Research and Reviews

If you are looking into Critical Incident Stress Management research, I have some cautions for you.  First, what you will discover is that there is unfortunately a relatively small body of research and almost none that actually studied the Mitchell Model, now the ICISF Model, when properly applied.  

The Cochrane Reviews are frequently referenced and in fact to the best of my knowledge are the starting point of the “controversy”.  The problems with the Cochrane Reviews are outlined below.

The next thing to be aware of is that if you are reading material that is prior to 2009, they likely reference the Cochrane Review of 2002.  So, you need to be aware of the statement from the Cochrane Library in 2009, again, outlined below.  

If you are reading a review of the literature that is dated 2010 or later, then it should include at the very least an acknowledgement that the Cochrane Library walked back the criticism.  If the researcher you are reading didn’t find that document in their review, then who knows what else was missed.

Finally the “reviews of literature” have become such that they are feeding on themselves.  If someone were to take the time, I think a cycle of reliance on reviews of the same literature as sources would be uncovered.  All eventually landing back to a very few and very flawed studies where the model was not used properly.  It should come as no surprise to anyone that when something is used in a way it is not designed to be used, that an adverse outcome may result.

The Cochrane Reviews are frequently referenced.  Their information is not always easy to search or to find for people who don’t have access to research libraries.  Hence I am making a copy available here.  All credit to the authors.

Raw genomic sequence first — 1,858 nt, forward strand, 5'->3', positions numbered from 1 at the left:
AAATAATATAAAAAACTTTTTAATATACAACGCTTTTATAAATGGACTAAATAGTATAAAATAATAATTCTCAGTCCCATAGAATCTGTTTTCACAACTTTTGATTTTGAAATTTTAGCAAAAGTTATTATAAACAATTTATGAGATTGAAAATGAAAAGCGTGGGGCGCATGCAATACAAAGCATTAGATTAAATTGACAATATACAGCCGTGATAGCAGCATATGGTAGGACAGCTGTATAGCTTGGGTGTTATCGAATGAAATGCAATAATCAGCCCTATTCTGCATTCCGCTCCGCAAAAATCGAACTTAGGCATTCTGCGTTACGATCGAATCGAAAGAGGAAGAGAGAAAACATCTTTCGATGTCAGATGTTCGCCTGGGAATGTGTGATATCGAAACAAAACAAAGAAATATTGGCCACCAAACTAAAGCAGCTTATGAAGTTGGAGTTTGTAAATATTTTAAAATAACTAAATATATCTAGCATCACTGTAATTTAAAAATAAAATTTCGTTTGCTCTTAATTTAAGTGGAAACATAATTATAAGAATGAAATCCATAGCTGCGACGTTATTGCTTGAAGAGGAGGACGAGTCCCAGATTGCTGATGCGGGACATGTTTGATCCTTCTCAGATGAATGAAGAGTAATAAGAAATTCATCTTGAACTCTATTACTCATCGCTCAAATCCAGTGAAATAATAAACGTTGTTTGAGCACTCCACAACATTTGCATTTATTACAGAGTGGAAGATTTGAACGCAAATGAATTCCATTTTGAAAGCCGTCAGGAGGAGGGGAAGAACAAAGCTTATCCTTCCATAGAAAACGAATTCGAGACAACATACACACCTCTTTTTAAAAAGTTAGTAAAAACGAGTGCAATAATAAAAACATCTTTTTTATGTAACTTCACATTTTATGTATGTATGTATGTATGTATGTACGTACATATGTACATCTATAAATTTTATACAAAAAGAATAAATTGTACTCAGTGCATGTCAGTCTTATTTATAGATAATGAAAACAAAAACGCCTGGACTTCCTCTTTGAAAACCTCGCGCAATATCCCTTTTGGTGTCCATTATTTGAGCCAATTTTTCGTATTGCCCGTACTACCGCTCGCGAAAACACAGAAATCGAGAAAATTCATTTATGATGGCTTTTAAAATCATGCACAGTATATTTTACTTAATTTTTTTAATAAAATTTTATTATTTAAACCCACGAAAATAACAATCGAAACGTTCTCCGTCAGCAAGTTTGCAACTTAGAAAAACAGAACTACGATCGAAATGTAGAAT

You will note on page 10 (page 12 of the PDF) of  Psychological debriefing for preventing post traumatic stress disorder (PTSD) (Review) the following statements:

“1. At present the routine use of single session individual debriefing
in the aIermath of individual trauma cannot be recommended in
either military or civilian life. The practice of compulsory debriefing
should cease pending further evidence.”

 “2. We are unable to comment on the use of group debriefing, nor the
use of debriefing after mass traumas. We are also unable to make
recommendations about the use of debriefing in children.”

Regarding point #1, this is 100% consistent with the ICISF model in that there is never a “single session individual debriefing” and compulsory Critical Incident Stress Debriefings (CISD) have NEVER been a part of the ICISF model.  

Regarding point #2, it really speaks for itself.

If you are interested, I urge you to read the paper.  Download it here: Psychological debriefing for preventing post traumatic stress disorder (PTSD) (Review)

This paper examines the Cochrane Reviews and their adherence to their own standards of research.  

Download it here:  Was Psychological Debriefing Dismissed Too Quickly? An Assessment of the 2002 Cochrane Review